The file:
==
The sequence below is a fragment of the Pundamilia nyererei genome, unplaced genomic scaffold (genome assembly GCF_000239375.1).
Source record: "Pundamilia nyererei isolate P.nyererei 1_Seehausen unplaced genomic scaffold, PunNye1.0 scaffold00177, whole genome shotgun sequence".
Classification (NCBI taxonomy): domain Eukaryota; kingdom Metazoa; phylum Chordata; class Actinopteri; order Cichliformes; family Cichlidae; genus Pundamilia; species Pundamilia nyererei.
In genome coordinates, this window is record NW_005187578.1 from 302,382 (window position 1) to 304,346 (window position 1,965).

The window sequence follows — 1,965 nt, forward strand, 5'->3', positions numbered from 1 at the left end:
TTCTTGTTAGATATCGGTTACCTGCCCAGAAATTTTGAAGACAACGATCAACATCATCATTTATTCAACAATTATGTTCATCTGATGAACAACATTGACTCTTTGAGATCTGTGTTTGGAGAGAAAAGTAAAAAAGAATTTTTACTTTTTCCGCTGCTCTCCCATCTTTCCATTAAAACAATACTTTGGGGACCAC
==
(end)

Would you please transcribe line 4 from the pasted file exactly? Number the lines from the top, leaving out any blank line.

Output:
In genome coordinates, this window is record NW_005187578.1 from 302,382 (window position 1) to 304,346 (window position 1,965).